When evaluating harmonic data, it is often easier to view it in a bar graph format rather than a line graph. The ability to look at several channels of data on the same graph such as three voltage phases or three current phases provides a convenient way to easily troubleshoot power systems. Also, the ability to zoom in and analyse smaller time sections or compare this week’s data to last weeks is an invaluable tool.

In the energy game, you can’t manage what you can’t measure. Energy consumption takes place over time and therefore should be recorded over time. PELs increase the technician’ ability to manage energy by providing the tool to measure and analyse that energy over time.

Energy waste is an ongoing issue and is often undetected. Installing an energy logger on equipment that uses large amounts of power or in electrical panels can provide clear and revealing information about energy use when the facility is in a non-operating state. There is a tremendous opportunity to save on energy costs by reviewing this information.

Energy managers usually track monthly utility bills to understand a building’s energy use and demand. This helps managers understand when energy use or demand has increased or decreased. Although good energy reviewing practices will sometimes indicate that a problem may exist, it does not always help in understanding where, at what time, and why the increases are occurring, or whether they are correct. The use of power and energy loggers along with energy reviewing practices provides the missing information necessary to properly evaluate energy problems. Power and energy loggers can help identify and document when in time and where energy waste is occurring, which allows the technician and manager to proactively make improvements and cost savings.

Energy managers can often find it difficult to propose changes in equipment and/or procedures to upper management that require investment because of the lack of data to support their recommendations. PELs and their analysis software provide energy managers a clear, documented way to graphically present specific data on activities in the facility that increase or decrease energy use. This clear information based on measured data can help document the need for operational changes and procurement of more energy efficient machinery.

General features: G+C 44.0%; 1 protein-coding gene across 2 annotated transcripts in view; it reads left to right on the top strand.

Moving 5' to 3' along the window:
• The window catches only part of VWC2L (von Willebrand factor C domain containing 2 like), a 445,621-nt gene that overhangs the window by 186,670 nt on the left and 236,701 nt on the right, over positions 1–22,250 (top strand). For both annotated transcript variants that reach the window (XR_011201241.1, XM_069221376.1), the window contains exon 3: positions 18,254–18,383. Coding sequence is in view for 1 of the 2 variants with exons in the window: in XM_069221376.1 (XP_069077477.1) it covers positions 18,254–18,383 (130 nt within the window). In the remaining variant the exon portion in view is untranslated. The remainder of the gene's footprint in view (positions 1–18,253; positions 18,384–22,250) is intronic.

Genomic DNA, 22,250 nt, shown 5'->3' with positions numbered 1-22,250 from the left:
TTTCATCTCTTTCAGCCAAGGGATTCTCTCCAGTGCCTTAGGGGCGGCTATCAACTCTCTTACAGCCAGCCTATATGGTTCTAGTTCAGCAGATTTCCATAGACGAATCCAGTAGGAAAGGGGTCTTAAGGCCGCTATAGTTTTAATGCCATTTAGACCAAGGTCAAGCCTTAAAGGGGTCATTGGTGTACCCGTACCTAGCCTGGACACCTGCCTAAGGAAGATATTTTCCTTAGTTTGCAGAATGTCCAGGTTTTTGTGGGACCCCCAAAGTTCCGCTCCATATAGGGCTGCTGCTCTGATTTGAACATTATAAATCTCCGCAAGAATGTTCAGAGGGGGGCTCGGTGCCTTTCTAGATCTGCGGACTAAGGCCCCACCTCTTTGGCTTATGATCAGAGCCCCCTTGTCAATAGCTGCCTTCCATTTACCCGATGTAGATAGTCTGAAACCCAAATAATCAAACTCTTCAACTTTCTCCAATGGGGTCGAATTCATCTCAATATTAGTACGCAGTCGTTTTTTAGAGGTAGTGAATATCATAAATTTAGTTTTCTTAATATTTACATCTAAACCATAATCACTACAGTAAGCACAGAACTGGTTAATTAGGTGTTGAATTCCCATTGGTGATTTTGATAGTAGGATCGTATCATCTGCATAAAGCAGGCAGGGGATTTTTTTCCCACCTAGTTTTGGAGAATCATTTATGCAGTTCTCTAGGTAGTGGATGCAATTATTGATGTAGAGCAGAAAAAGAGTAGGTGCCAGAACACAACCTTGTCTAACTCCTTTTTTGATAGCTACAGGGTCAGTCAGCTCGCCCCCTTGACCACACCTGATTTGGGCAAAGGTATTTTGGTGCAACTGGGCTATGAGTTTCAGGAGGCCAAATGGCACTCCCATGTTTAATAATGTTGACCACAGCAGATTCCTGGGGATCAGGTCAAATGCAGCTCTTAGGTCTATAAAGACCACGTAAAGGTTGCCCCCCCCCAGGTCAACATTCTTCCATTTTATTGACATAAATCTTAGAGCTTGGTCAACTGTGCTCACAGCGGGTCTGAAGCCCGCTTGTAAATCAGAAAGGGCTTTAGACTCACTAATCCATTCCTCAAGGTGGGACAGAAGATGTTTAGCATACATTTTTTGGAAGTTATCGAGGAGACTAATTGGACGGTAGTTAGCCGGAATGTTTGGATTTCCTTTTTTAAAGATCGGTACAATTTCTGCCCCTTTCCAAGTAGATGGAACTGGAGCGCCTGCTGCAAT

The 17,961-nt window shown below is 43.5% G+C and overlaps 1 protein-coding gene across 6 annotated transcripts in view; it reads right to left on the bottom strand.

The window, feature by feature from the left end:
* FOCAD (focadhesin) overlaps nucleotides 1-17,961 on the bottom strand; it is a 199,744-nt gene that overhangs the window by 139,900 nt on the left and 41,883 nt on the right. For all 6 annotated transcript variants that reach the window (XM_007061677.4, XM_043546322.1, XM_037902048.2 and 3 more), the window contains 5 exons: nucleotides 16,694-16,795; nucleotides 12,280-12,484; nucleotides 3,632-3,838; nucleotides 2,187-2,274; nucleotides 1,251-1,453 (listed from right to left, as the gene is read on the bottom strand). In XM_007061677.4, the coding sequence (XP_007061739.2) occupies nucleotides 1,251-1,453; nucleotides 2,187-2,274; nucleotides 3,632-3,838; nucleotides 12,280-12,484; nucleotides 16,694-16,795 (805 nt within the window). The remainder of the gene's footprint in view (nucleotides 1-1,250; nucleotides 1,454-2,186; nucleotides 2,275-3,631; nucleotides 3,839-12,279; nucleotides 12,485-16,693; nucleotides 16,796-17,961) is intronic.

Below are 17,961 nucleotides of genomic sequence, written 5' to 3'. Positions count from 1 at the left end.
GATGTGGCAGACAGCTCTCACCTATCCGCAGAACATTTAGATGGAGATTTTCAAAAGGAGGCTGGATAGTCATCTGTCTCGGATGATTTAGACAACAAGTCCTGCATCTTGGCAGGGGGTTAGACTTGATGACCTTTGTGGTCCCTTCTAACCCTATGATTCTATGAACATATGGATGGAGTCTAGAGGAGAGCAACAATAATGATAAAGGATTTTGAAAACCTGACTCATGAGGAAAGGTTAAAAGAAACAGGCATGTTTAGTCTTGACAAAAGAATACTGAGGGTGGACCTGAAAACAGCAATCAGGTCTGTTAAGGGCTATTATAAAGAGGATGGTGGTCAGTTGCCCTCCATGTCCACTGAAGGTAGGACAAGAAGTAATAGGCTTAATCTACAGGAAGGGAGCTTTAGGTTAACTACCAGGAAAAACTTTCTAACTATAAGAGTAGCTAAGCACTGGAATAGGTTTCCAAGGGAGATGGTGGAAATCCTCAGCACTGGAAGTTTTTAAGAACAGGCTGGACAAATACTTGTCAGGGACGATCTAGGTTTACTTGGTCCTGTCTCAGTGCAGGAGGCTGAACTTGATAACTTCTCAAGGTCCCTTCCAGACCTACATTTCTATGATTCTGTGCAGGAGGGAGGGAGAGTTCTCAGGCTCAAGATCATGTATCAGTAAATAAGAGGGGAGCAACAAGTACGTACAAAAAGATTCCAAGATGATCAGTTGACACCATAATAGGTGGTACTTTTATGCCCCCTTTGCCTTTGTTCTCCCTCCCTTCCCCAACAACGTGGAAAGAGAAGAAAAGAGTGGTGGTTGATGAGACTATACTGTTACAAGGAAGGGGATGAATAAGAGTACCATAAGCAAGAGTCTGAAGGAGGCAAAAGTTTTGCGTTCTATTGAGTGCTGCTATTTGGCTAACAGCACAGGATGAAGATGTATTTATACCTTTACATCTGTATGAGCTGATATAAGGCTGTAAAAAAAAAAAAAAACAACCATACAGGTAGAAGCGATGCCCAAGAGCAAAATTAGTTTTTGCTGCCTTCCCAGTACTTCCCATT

They also provide the ability to record and document the savings by monitoring the energy usage after the changes have been made, and comparing this with the information recorded prior to those changes.

Benefits for Plant Maintenance Staff and Service Contractors

Performing preventive maintenance alone is not always enough. No matter how well technicians maintain equipment, if it operates inefficiently, or more often than needed, energy waste will occur. The cost of not paying attention to operational issues along with the maintenance issues can be significant.

Many studies performed in recent years indicate that most energy saving opportunities are operational in nature. Energy savings as much as 20% of the annual energy cost can be realised through low-cost improvements, with operating improvements accounting for a good portion of the savings. Internal facility staff, maintenance personnel, and service contractors, can assist the building management more effectively by addressing operational, as well as equipment maintenance, issues.

Measuring and recording the performance of energy-using equipment over time is the only way to verify whether the equipment or system performs optimally. Use here of power and energy loggers will prove invaluable to service technicians and will increase their ability to locate costly building operation problems quickly. Periodically, monitoring critical machinery and high energy consuming building equipment to ensure proper operation should be as important as periodically performing other maintenance tasks such as cleaning coils, lubricating motors, or changing filters. Power and energy loggers allow facility staff and maintenance contractors to expand their preventative maintenance programs to also include pre-emptive operation tasks.